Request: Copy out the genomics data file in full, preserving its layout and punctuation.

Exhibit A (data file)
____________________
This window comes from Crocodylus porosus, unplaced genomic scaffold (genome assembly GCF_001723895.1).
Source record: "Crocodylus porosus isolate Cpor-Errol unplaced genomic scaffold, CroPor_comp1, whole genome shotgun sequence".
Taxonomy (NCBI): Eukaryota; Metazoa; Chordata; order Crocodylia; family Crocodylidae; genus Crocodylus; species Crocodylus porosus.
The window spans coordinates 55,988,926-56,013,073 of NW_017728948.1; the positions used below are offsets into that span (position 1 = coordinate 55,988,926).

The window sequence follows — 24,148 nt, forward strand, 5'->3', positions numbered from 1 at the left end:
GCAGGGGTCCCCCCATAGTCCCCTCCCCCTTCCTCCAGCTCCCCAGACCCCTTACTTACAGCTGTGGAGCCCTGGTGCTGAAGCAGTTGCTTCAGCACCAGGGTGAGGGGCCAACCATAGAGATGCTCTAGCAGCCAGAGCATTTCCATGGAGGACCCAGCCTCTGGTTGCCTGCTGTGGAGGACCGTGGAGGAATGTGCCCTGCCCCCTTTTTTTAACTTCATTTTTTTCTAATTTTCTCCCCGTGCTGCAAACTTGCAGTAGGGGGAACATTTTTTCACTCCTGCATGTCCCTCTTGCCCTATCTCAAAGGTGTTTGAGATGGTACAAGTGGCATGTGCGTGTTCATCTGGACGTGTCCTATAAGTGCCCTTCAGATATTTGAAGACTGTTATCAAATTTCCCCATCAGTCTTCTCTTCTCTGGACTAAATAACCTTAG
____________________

This window comes from Crocodylus porosus, unplaced genomic scaffold (genome assembly GCF_001723895.1).
Source record: "Crocodylus porosus isolate Cpor-Errol unplaced genomic scaffold, CroPor_comp1, whole genome shotgun sequence".
Taxonomy (NCBI): Eukaryota; Metazoa; Chordata; order Crocodylia; family Crocodylidae; genus Crocodylus; species Crocodylus porosus.
The window spans coordinates 55,988,926-56,013,073 of NW_017728948.1; the positions used below are offsets into that span (position 1 = coordinate 55,988,926).

The window sequence follows — 24,148 nt, forward strand, 5'->3', positions numbered from 1 at the left end:
GCAGGGGTCCCCCCATAGTCCCCTCCCCCTTCCTCCAGCTCCCCAGACCCCTTACTTACAGCTGTGGAGCCCTGGTGCTGAAGCAGTTGCTTCAGCACCAGGGTGAGGGGCCAACCATAGAGATGCTCTAGCAGCCAGAGCATTTCCATGGAGGACCCAGCCTCTGGTTGCCTGCTGTGGAGGACCGTGGAGGAATGTGCCCTGCCCCCTTTTTTTAACTTCATTTTTTTCTAATTTTCTCCCCGTGCTGCAAACTTGCAGTAGGGGGAACATTTTTTCACTCCTGCATGTCCCTCTTGCCCTATCTCAAAGGTGTTTGAGATGGTACAAGTGGCATGTGCGTGTTCATCTGGACGTGTCCTATAAGTGCCCTTCAGATATTTGAAGACTGTTATCAAATTTCCCCATCAGTCTTCTCTTCTCTGGACTAAATAACCTTAG